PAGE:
George Washington Carver was born into slavery in 1864. He and his mother, Mary, were owned by Moses and Susan Carver.
Carver was orphaned as a child when his mother was captured by slave raiders. After slavery was abolished, Moses and Susan Carver took in Carver, and regarded him as their own son. The Carvers taught him how to read and write. A good student, Carver especially enjoyed learning about plants and animals.
Carver wanted to go to school, but no schools in his home state of Missouri would admit Black students. Because of this, he traveled around the Midwest to find a school. Eventually, he attended and graduated from high school in Minneapolis, Kansas. After graduation, Carver attended Simpson College in Iowa. Here, one of his teachers advised him to become a botanist, or a scientist who researches plants. Carver ultimately became the first African American student to attend Iowa State, where he earned both a bachelor's and master's degree, both in science.
After Carver received his master's degree, he began to teach at Iowa State. He was the first African American professor at this college. In 1894, Booker T. Washington contacted Carver about teaching at an all-black college in Tuskegee, Alabama. Carver accepted this offer and remained at Tuskegee for the rest of his life.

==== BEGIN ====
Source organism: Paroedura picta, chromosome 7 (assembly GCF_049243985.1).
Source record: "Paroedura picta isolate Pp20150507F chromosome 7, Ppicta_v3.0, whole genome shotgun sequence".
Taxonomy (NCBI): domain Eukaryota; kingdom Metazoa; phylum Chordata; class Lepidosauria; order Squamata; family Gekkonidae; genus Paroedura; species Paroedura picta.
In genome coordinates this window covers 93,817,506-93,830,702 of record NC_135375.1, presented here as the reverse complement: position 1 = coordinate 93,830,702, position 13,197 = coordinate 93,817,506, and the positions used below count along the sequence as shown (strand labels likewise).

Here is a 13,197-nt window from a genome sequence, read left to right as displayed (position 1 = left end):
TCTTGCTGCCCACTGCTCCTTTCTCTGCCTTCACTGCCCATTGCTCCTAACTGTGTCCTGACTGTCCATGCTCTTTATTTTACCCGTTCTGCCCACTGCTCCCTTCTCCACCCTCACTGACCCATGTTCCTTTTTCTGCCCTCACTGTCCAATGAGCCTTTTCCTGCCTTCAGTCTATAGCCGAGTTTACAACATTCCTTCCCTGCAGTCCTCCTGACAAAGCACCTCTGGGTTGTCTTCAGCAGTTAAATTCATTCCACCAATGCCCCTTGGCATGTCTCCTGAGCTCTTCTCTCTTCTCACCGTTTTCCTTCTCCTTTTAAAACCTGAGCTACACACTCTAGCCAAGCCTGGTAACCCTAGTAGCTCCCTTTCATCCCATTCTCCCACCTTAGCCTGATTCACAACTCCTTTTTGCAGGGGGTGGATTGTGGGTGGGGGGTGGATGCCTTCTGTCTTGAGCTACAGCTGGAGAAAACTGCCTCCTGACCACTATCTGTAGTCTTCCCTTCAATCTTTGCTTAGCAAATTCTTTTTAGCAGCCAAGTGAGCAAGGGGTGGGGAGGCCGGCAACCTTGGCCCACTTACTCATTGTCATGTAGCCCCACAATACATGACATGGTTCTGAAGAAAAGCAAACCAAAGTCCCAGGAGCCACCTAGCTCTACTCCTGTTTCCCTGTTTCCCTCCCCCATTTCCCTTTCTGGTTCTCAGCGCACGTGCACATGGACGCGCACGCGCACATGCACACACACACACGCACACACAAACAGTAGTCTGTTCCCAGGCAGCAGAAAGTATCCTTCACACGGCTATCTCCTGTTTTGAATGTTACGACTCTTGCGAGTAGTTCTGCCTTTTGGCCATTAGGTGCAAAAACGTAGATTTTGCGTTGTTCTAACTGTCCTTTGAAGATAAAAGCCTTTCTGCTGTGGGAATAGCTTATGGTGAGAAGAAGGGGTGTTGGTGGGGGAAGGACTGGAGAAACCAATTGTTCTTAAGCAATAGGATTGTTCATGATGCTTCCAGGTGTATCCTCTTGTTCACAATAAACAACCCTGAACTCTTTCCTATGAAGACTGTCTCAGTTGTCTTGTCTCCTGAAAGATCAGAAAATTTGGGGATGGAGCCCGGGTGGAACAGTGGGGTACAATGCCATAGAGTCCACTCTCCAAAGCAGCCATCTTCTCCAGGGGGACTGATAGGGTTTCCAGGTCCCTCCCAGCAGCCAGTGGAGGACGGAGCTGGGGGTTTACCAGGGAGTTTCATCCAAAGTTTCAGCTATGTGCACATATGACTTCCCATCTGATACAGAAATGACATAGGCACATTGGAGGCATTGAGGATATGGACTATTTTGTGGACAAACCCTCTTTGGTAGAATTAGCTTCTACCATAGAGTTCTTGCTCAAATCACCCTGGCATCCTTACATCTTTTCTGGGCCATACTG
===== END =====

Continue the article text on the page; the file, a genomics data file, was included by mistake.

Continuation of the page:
At Tuskegee College, Carver worked in the agriculture department. He taught his students a farming technique called, “crop rotation.” For example, instead of planting cotton every year, one year they planted cotton, then the next year they planted other crops such as sweet potatoes and soy beans.
In 1892, farmers across the country had a problem with the boll weevil. This insect ate cotton and destroyed crops. Carver discovered that the boll weevil does not like peanuts. But farmers thought that peanuts could not make that much money. Carver discovered that many products can be made out of peanuts such as cooking oil, dyes for clothing, plastic and fuel for cars.
A distinguished scientist, George Washington Carver made many advances to the tield of agriculture. In fact, he was known in the South as the ''farmer’s best friend.'' Though he died many decades ago, his is a legacy that will continue for generations.